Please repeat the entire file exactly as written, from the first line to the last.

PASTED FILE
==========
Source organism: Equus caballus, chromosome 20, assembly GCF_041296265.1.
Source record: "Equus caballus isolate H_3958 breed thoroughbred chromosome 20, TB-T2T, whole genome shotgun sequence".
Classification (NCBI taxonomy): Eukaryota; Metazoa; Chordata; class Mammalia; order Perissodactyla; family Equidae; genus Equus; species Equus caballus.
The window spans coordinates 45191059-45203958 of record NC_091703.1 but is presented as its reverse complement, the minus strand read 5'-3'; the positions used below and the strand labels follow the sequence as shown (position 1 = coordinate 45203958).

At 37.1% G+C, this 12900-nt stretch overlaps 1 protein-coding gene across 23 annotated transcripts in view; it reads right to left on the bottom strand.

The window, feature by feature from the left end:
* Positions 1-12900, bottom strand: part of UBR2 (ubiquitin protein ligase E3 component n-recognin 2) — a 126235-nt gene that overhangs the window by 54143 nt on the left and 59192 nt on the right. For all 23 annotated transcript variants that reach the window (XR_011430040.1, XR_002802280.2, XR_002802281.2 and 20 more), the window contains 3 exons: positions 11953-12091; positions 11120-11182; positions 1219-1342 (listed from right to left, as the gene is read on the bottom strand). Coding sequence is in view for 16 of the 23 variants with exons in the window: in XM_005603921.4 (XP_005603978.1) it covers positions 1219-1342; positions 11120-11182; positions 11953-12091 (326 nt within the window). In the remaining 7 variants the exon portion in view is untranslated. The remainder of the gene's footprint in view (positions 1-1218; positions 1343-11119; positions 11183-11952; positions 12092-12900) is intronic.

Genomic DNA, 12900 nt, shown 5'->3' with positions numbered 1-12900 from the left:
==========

Source organism: Equus caballus, chromosome 20, assembly GCF_041296265.1.
Source record: "Equus caballus isolate H_3958 breed thoroughbred chromosome 20, TB-T2T, whole genome shotgun sequence".
Classification (NCBI taxonomy): Eukaryota; Metazoa; Chordata; class Mammalia; order Perissodactyla; family Equidae; genus Equus; species Equus caballus.
The window spans coordinates 45191059-45203958 of record NC_091703.1 but is presented as its reverse complement, the minus strand read 5'-3'; the positions used below and the strand labels follow the sequence as shown (position 1 = coordinate 45203958).

At 37.1% G+C, this 12900-nt stretch overlaps 1 protein-coding gene across 23 annotated transcripts in view; it reads right to left on the bottom strand.

The window, feature by feature from the left end:
* Positions 1-12900, bottom strand: part of UBR2 (ubiquitin protein ligase E3 component n-recognin 2) — a 126235-nt gene that overhangs the window by 54143 nt on the left and 59192 nt on the right. For all 23 annotated transcript variants that reach the window (XR_011430040.1, XR_002802280.2, XR_002802281.2 and 20 more), the window contains 3 exons: positions 11953-12091; positions 11120-11182; positions 1219-1342 (listed from right to left, as the gene is read on the bottom strand). Coding sequence is in view for 16 of the 23 variants with exons in the window: in XM_005603921.4 (XP_005603978.1) it covers positions 1219-1342; positions 11120-11182; positions 11953-12091 (326 nt within the window). In the remaining 7 variants the exon portion in view is untranslated. The remainder of the gene's footprint in view (positions 1-1218; positions 1343-11119; positions 11183-11952; positions 12092-12900) is intronic.

Genomic DNA, 12900 nt, shown 5'->3' with positions numbered 1-12900 from the left: